When it's time to clean out my produce drawer, there's always a bag of withered ginger, wrinkled thai chiles, and a few blackened curry leaves lurking shamefully at the bottom of the drawer. Recently I've been experimenting with freezing small to medium batches of ingredients I know I'll be using in upcoming weeks for cooking Indian curries.
I've frozen a lot of things over the years- ice cream, ground espresso, leftover cookies, an overabundance of plums, veggie burgers (store bought and home made), the impossible-to-find curry leaves I used to order from ishopindian.com. Whenever I freeze food it is either because I bought it already frozen, because I have too much of something and don't want it to go to waste, or because I need I need a way to preserve something precious.
I've long known that freezing curry leaves works surprisingly well. Even now that I can walk to an Indian grocery, when I buy fresh curry leaves I use half fresh and freeze the rest, unwashed, directly in the plastic bag in which I bought them. When it's time to use the frozen curry leaves they're so easy to pluck from the stem, rinse under water, and pat dry. The process of rinsing them easily defrosts them, and the smell of curry leaves fills the kitchen the moment the leaves hit the hot oil.
This week I've frozen ginger root, turmeric root, garlic, and jalapeño. I had read that frozen ginger could be easily grated using a microplane grater. Sure enough, when I grated my teaspoon of frozen ginger using my trusty parmesan cheese grater, the ginger fell like powder into a neat little pile on my prep board. And, as promised, I didn't have to peel it. Although the process worked well, getting more than a teaspoon or two out of a small piece of ginger is just as time consuming as grating it fresh. I've frozen some larger pieces to see if, with greater surface area, I can get a better bang for the buck on my time when I grate. In the meantime, I keep a half cup of fresh ginger paste made in my Vitamix ready to go in the refrigerator. It also makes great ginger tea!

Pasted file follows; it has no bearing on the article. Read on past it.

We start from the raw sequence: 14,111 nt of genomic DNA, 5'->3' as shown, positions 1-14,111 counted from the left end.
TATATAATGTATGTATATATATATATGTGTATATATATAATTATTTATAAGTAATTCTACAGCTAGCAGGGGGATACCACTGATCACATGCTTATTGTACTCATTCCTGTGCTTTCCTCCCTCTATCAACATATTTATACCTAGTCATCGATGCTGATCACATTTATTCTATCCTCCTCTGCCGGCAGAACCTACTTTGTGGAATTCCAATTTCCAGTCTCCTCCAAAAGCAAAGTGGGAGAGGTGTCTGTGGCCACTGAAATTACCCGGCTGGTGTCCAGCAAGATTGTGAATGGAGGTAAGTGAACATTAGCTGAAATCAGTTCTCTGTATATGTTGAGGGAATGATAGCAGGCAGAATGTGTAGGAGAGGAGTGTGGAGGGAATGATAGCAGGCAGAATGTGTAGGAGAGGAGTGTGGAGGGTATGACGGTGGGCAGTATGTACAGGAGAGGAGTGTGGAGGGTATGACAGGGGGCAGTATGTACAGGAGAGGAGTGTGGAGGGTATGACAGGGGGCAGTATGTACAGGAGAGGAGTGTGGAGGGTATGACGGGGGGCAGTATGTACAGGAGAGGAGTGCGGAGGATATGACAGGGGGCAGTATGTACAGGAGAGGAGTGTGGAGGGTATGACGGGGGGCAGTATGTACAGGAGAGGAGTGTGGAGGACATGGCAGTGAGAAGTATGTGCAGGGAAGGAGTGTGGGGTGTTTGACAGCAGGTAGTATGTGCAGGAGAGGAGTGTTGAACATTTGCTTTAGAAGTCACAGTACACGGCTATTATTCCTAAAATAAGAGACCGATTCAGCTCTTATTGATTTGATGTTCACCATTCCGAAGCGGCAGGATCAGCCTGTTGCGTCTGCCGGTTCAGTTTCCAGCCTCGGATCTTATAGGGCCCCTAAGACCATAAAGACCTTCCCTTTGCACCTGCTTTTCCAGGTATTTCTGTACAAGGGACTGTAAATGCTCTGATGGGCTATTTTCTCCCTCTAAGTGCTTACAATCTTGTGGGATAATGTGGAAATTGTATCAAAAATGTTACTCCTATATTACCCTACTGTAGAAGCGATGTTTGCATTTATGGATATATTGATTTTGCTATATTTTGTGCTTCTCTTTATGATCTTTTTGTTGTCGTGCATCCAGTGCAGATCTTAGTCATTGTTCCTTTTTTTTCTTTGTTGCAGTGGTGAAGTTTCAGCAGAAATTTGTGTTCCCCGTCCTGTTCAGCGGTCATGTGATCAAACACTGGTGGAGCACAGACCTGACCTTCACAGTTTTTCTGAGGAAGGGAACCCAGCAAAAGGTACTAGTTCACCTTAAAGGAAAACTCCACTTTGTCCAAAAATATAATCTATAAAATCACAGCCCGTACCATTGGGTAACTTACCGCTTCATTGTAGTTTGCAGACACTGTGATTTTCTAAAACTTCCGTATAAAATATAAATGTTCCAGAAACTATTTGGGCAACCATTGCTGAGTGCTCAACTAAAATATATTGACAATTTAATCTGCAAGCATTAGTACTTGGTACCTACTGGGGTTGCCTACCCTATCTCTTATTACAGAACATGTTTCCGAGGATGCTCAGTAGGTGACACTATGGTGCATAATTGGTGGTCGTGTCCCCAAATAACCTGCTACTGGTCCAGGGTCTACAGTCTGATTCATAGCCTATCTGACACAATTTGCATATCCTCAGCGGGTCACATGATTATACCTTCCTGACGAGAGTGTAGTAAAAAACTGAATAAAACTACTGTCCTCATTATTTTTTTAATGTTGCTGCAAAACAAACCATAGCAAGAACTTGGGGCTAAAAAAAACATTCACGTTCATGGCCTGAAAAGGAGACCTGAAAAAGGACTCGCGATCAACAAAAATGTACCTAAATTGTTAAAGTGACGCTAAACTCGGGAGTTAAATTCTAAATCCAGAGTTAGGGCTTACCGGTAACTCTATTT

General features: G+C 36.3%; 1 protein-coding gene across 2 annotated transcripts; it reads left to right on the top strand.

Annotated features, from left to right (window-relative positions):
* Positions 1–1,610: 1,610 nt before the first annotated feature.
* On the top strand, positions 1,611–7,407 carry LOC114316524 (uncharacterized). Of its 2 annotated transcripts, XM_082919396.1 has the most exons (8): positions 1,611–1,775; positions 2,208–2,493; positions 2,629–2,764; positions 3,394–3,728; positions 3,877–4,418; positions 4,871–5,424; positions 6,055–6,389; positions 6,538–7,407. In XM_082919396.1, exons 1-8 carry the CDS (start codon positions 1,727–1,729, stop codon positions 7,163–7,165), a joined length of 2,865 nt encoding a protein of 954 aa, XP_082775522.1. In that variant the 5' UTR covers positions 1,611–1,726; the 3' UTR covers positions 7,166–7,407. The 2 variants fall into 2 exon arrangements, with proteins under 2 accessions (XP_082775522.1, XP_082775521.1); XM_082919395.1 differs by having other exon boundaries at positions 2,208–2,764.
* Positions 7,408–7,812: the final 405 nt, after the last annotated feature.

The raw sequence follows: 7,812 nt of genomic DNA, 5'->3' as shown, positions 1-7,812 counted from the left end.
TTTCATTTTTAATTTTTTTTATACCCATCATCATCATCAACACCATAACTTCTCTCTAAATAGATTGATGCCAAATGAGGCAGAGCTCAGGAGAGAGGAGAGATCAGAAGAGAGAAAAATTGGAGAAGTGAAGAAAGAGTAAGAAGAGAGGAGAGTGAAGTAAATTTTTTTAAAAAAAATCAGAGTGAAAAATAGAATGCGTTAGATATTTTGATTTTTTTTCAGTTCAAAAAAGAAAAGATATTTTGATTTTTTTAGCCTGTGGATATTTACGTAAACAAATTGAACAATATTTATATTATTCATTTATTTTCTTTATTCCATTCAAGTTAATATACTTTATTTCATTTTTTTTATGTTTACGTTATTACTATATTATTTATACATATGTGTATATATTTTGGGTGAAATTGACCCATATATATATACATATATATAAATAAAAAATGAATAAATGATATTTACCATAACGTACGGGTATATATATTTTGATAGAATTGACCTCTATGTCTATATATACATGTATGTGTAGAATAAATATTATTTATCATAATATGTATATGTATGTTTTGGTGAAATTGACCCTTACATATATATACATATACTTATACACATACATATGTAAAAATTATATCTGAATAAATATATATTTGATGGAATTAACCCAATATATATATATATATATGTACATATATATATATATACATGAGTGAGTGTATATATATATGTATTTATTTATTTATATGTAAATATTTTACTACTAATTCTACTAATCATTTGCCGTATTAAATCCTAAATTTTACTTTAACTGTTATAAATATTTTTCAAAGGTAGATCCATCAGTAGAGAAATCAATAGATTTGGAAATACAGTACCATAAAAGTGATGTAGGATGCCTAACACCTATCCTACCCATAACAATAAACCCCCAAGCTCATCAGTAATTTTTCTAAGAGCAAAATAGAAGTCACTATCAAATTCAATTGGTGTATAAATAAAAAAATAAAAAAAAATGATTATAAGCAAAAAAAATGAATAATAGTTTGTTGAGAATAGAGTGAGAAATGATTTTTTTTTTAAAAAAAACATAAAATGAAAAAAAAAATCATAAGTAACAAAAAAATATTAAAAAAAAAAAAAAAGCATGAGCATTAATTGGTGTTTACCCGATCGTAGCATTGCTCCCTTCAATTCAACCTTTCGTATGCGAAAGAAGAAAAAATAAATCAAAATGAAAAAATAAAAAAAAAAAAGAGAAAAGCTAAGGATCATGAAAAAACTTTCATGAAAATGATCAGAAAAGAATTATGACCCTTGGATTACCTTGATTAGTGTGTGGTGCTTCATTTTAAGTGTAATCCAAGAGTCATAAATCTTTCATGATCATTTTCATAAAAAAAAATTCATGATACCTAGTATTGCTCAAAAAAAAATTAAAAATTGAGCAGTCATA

I've successfully used small pieces of frozen turmeric root and ginger root in smoothies. I chop them into one inch pieces and dry them before freezing, so that I can easily add them in the Vitamix.
This week I also started experimenting with freezing peeled garlic. I never have any trouble keeping garlic fresh, this is purely a time saver, so as not to have to stop and peel a bunch of garlic while busily prepping the many ingredients used in starting an Indian curry dish. I was shocked by how easily I could mince frozen garlic straight out of the freezer! The first curry I made using frozen peeled garlic was received with rave reviews, my husband had no idea I'd done anything differently than usual. Tomorrow I'm going to try introducing frozen garlic into a pesto sauce.
From nutrition and aesthetic standpoints, fresher is always better. For those who only use ginger paste or curry leaves once or twice a week, freezing these potent flavor and aromatic powerhouses may equate to fresher food, and will certainly mean less waste. And if having speedily prepped ginger and garlic means more home made weeknight meals, I say give it a try. The worst that can happen is you decide you just can't give up fresh from the refrigerator instead of the freezer.